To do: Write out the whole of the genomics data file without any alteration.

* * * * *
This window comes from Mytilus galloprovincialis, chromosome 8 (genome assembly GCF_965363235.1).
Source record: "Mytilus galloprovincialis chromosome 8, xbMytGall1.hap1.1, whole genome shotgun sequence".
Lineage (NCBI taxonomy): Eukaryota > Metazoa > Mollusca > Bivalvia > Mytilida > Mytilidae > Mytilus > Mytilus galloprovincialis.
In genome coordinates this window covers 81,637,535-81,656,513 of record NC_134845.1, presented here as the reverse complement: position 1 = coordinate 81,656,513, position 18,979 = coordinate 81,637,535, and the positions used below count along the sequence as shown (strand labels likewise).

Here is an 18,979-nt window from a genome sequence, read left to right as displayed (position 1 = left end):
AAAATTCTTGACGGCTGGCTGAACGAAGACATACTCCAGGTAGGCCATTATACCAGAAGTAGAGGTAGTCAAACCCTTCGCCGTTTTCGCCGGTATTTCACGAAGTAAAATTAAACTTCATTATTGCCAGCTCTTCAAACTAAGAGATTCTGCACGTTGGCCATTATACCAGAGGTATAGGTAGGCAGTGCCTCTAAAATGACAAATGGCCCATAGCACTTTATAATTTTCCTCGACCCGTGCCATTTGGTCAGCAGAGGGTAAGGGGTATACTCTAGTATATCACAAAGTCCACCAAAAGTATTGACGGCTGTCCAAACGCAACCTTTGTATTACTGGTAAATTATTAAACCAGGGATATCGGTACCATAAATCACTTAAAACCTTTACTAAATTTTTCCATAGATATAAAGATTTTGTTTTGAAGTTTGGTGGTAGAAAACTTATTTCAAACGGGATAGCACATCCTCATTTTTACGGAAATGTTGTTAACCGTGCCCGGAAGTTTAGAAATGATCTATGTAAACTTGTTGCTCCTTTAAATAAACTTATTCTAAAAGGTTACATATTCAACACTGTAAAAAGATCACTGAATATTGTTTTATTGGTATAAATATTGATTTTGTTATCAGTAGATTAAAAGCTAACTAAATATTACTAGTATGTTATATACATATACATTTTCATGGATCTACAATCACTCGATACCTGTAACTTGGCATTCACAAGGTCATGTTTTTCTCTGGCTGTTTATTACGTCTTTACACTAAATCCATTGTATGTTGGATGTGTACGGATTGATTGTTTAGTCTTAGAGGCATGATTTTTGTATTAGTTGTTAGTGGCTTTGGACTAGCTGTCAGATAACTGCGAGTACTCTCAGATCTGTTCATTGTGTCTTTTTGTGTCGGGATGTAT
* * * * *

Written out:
This window comes from Mytilus galloprovincialis, chromosome 8 (genome assembly GCF_965363235.1).
Source record: "Mytilus galloprovincialis chromosome 8, xbMytGall1.hap1.1, whole genome shotgun sequence".
Lineage (NCBI taxonomy): Eukaryota > Metazoa > Mollusca > Bivalvia > Mytilida > Mytilidae > Mytilus > Mytilus galloprovincialis.
In genome coordinates this window covers 81,637,535-81,656,513 of record NC_134845.1, presented here as the reverse complement: position 1 = coordinate 81,656,513, position 18,979 = coordinate 81,637,535, and the positions used below count along the sequence as shown (strand labels likewise).

Here is an 18,979-nt window from a genome sequence, read left to right as displayed (position 1 = left end):
AAAATTCTTGACGGCTGGCTGAACGAAGACATACTCCAGGTAGGCCATTATACCAGAAGTAGAGGTAGTCAAACCCTTCGCCGTTTTCGCCGGTATTTCACGAAGTAAAATTAAACTTCATTATTGCCAGCTCTTCAAACTAAGAGATTCTGCACGTTGGCCATTATACCAGAGGTATAGGTAGGCAGTGCCTCTAAAATGACAAATGGCCCATAGCACTTTATAATTTTCCTCGACCCGTGCCATTTGGTCAGCAGAGGGTAAGGGGTATACTCTAGTATATCACAAAGTCCACCAAAAGTATTGACGGCTGTCCAAACGCAACCTTTGTATTACTGGTAAATTATTAAACCAGGGATATCGGTACCATAAATCACTTAAAACCTTTACTAAATTTTTCCATAGATATAAAGATTTTGTTTTGAAGTTTGGTGGTAGAAAACTTATTTCAAACGGGATAGCACATCCTCATTTTTACGGAAATGTTGTTAACCGTGCCCGGAAGTTTAGAAATGATCTATGTAAACTTGTTGCTCCTTTAAATAAACTTATTCTAAAAGGTTACATATTCAACACTGTAAAAAGATCACTGAATATTGTTTTATTGGTATAAATATTGATTTTGTTATCAGTAGATTAAAAGCTAACTAAATATTACTAGTATGTTATATACATATACATTTTCATGGATCTACAATCACTCGATACCTGTAACTTGGCATTCACAAGGTCATGTTTTTCTCTGGCTGTTTATTACGTCTTTACACTAAATCCATTGTATGTTGGATGTGTACGGATTGATTGTTTAGTCTTAGAGGCATGATTTTTGTATTAGTTGTTAGTGGCTTTGGACTAGCTGTCAGATAACTGCGAGTACTCTCAGATCTGTTCATTGTGTCTTTTTGTGTCGGGATGTAT